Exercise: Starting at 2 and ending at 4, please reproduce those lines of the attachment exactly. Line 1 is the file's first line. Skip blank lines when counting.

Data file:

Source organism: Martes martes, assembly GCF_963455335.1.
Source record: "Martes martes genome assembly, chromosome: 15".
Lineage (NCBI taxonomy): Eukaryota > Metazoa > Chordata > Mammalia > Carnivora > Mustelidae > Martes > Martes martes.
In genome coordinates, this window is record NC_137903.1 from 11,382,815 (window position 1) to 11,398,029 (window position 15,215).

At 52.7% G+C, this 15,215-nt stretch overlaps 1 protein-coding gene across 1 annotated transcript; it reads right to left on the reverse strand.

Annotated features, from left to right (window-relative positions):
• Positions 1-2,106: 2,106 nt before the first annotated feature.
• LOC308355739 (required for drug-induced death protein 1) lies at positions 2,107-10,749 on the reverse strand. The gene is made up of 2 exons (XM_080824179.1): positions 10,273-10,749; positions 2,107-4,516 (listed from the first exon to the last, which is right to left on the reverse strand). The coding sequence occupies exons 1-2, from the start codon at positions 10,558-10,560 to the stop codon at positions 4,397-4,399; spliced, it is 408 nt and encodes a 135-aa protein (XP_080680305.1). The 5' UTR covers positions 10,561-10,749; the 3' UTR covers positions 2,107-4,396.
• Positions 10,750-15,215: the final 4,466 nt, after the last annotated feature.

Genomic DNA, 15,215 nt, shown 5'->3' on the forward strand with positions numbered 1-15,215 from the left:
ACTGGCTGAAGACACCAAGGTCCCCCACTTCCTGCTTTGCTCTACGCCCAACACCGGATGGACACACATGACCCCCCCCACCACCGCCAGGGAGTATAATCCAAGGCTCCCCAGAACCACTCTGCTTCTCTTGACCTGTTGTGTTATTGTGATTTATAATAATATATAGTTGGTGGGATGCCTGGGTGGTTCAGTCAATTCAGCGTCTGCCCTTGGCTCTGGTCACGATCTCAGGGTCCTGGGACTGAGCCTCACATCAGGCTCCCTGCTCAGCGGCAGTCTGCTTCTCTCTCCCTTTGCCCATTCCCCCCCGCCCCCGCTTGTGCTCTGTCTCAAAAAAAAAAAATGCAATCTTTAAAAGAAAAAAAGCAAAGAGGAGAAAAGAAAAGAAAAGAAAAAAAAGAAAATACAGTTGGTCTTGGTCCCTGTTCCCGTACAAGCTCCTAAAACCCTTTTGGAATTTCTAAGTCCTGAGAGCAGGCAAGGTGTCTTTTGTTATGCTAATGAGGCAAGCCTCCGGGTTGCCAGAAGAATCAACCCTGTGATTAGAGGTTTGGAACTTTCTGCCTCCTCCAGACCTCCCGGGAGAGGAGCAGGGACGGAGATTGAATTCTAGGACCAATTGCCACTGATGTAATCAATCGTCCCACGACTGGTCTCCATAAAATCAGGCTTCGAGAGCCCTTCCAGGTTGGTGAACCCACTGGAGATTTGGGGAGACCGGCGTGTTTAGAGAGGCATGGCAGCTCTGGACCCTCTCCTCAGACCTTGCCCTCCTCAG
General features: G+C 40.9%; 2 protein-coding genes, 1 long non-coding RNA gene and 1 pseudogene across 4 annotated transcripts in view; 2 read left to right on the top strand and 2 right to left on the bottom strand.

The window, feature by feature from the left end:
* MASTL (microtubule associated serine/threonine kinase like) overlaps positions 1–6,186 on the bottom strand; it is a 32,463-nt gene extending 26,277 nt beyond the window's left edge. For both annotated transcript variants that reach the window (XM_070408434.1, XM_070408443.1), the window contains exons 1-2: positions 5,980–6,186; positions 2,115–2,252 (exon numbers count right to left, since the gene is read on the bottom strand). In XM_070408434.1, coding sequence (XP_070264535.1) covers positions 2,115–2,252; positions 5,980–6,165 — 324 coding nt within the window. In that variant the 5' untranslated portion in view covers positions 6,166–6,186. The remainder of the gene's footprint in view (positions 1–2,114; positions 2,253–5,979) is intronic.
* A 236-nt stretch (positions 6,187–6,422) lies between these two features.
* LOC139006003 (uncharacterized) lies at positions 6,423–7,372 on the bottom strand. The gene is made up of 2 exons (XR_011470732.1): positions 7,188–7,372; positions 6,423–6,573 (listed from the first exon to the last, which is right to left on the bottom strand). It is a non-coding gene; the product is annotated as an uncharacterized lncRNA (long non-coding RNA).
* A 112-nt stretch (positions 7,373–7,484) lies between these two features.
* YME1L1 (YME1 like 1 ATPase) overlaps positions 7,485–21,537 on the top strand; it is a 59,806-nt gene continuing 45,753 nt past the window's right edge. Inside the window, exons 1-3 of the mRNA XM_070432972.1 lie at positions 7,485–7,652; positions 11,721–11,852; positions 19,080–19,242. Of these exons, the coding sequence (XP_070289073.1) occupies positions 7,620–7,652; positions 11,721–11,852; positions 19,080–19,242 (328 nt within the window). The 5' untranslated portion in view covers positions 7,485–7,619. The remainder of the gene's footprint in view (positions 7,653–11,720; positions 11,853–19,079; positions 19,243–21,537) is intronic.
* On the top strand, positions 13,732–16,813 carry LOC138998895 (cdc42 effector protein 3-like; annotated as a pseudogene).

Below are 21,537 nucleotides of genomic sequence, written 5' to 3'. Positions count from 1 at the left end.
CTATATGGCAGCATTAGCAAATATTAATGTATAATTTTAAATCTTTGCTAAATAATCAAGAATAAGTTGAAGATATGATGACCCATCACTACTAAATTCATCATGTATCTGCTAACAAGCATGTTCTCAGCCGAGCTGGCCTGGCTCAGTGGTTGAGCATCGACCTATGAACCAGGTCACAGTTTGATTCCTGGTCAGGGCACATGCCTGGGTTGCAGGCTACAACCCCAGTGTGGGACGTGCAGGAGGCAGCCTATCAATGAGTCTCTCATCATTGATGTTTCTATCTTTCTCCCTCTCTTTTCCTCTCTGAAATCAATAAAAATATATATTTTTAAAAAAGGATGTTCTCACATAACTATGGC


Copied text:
Source record: "Martes martes genome assembly, chromosome: 15".
Lineage (NCBI taxonomy): Eukaryota > Metazoa > Chordata > Mammalia > Carnivora > Mustelidae > Martes > Martes martes.
In genome coordinates, this window is record NC_137903.1 from 11,382,815 (window position 1) to 11,398,029 (window position 15,215).